Marginal Costing & Absorption costing

Marginal Costing

Marginal Costing is the process of ascertaining marginal cost, by differentiating between fixed cost and variable cost, and of the effect on profit of changes in volume or type of output.

In marginal costing, fixed costs are never charged to production. They are treated as period charge and is written off to the profit and loss account in the period incurred.

Features of Marginal Costing

The main features of marginal costing are as follows-

  1. This technique is used to ascertain the marginal cost and to know the impact of variable cost on the value of output.

  2. All the costs are classified into fixed cost and variable costs. Semi-variable costs are segregated into fixed and variable costs.

  3. The stock of finished goods and work-in-progress are valued on the basis of variable costs.

  4. Two integral parts of this analysis are break-even analysis and cost-volume-profit analysis.

  5. The relative profitability of products or departments is based on the contribution made available by each department or product.

Advantages of Marginal Costing

  1. The technique is simple to understand and easy to operate because it avoids the complexities of apportionment of fixed costs.

  2. Marginal cost provides all the related and useful data for managerial decision making.

  3. There is no problem of over or under absorption of overheads.

  4. This technique can be used along with other techniques such as budgetary control and standard costing.

  5. It establishes a clear relationship between cost, sales, output, and break-even analysis.

  6. It shows the relative contribution to profit and where the sales effort should be concentrated.

Disadvantages of Marginal Costing

  1. The separation of costs into fixed and variable elements includes considerable technical difficulty.

  2. It ignores fixed costs to products as if they are not important to production.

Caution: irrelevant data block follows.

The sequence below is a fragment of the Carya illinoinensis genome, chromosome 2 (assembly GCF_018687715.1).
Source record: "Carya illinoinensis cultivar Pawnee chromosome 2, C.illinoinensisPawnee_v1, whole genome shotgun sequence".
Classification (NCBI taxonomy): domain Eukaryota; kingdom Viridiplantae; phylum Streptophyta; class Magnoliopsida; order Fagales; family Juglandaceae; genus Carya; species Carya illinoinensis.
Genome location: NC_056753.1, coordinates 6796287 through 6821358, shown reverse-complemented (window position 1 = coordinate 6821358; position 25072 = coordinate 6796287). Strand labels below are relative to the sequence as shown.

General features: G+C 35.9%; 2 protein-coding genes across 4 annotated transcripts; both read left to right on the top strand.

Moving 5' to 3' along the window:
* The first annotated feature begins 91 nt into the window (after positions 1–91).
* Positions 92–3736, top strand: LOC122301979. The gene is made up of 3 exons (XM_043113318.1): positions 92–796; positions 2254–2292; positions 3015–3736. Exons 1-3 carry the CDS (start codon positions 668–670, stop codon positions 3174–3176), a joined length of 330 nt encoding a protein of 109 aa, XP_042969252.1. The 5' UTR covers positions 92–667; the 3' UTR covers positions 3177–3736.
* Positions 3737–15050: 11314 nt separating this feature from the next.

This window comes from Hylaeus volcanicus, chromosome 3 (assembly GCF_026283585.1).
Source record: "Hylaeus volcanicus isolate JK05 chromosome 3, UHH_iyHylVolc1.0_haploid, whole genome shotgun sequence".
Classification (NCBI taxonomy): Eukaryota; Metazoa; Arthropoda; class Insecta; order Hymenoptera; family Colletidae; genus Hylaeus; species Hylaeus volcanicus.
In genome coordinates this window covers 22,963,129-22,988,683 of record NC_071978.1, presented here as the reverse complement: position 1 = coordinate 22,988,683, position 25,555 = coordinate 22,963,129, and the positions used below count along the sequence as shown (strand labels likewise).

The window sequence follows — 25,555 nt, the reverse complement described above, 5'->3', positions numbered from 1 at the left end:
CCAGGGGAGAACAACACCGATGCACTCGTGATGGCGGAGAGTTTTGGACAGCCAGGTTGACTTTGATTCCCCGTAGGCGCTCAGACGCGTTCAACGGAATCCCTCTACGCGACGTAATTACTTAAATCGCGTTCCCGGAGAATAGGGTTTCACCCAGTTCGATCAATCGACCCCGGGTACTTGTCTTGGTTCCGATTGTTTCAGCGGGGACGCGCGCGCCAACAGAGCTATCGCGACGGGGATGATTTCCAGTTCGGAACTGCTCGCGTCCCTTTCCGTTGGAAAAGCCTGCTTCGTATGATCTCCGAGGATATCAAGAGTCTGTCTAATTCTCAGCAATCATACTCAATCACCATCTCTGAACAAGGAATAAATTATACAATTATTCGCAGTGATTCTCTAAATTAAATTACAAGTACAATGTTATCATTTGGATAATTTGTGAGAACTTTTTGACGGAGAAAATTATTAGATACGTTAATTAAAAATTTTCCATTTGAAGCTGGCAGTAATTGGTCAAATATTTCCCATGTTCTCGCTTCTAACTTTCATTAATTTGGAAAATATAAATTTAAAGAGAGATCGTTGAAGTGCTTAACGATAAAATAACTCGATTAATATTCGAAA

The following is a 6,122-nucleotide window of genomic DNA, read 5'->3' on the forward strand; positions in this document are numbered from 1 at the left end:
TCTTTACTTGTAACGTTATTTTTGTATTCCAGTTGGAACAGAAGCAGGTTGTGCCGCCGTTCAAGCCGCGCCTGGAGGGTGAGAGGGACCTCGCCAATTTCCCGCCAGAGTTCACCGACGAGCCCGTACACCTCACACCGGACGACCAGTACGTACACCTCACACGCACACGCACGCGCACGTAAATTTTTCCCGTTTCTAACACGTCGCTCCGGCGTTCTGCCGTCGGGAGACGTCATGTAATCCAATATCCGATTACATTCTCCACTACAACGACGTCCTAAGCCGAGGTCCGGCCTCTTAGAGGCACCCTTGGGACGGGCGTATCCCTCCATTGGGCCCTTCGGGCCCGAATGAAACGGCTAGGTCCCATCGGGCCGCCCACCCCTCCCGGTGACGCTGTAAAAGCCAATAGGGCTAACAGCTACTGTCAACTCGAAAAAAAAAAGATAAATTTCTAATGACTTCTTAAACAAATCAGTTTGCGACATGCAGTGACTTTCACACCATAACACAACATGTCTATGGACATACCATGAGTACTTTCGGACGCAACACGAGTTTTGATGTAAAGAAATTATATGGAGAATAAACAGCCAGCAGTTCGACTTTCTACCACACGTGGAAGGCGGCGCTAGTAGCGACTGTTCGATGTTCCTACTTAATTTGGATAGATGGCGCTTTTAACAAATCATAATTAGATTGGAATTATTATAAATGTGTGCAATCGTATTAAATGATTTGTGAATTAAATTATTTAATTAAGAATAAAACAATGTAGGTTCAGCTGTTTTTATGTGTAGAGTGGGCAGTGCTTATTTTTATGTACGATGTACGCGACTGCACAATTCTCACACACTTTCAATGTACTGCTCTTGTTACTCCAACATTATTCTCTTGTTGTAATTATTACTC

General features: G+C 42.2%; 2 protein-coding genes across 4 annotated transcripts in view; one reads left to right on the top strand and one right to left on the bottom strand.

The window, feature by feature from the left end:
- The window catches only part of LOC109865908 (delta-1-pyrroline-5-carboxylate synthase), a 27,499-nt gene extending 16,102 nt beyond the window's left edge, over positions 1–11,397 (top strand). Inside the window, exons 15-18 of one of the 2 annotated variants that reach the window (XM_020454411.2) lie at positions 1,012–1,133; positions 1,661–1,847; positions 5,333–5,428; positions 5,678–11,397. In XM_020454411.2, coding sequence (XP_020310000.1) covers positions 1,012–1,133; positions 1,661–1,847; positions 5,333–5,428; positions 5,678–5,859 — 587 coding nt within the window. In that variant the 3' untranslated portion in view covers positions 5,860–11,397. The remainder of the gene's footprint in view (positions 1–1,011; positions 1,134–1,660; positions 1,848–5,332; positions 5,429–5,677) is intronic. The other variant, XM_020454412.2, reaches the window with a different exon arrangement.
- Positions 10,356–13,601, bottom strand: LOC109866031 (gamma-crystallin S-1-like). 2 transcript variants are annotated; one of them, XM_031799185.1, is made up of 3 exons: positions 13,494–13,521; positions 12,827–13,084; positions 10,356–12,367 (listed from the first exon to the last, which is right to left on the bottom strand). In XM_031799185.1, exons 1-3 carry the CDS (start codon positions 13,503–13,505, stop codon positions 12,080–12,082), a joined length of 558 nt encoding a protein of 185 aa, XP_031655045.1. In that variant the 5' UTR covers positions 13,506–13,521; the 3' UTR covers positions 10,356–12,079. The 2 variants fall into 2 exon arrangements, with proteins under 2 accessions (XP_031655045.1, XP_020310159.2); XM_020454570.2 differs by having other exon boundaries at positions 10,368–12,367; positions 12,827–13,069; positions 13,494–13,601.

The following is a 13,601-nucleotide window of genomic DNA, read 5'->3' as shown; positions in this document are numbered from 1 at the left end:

3. The value of a stock cannot be accepted by taxation authorities since it deflates profit.

  4. The distinction between fixed and variable costs holds good only in the short run. In the long run, however, all costs are variable.

  5. This technique is less effective when there is an increase in the use of automatic machinery because it will increase the fixed costs but marginal costing increase the fixed costs.

  6. Pricing decisions cannot be based on contribution alone.

Absorption Costing

Absorption costing is the oldest and widely used method of ascertaining cost. Under this technique of costing, the cost is made up of direct costs plus overhead costs absorbed on some suitable basis.

It is the practice of charging both variable and fixed costs to operations, processes, and products. Under this technique cost per unit remains the same only when the level of output remains the same.

Absorption coating is useful if there is only one product, there is no inventory and overhead recovery rate is based on normal capacity instead of the actual level of activity.

Advantages of Absorption Costing

  1. It suitably recognizes the importance of including fixed manufacturing costs in product cost determination and framing a suitable policy.

  2. It shows correct profit calculation in a case where a product is manufactured to have sales in the future as compared to variable costing.

  3. It avoids the separation of costs into fixed and variable elements which cannot be done easily.

  4. It helps to calculate the net profit and gross profit separately in the income statement.

  5. It helps to make the managers more responsible for the costs and services provided to their departments.

Limitations of Absorption Costing

  1. Absorption costing makes comparison and control of cost difficult because it is dependent on the level of output; so different unit costs are obtained for different levels of output. An increase in the output normally results in reduced unit cost and a reduction in the output result in an increased cost per unit due to the existence of fixed expenses.

  2. Absorption costing is not very helpful in taking managerial decisions such as a selection of suitable product mix, choice of alternatives, and the number of units to be sold to earn the desired profit, etc.

  3. In absorption costing no distinction is made between the fixed and variable costs. It is not possible to prepare a flexible budget without making this distinction.

  4. In absorption costing, costs are vitiated because of fixed costs included in inventory valuation.

Difference between Marginal Costing and Absorption Costing ABSORPTION COSTING MARGINAL COSTING Cost split is based on function, production, or non-production. Cost splits are based on the behavior of variable or fixed costs Inventory is valued at the full production cost (fixed and variable) Inventory is valued at the variable production cost only. Sales – Cost of sales = Gross Profit Sales – Variable Cost = Contribution Non-production overhead are deducted after gross profit Non-production overheads are deducted before contribution.

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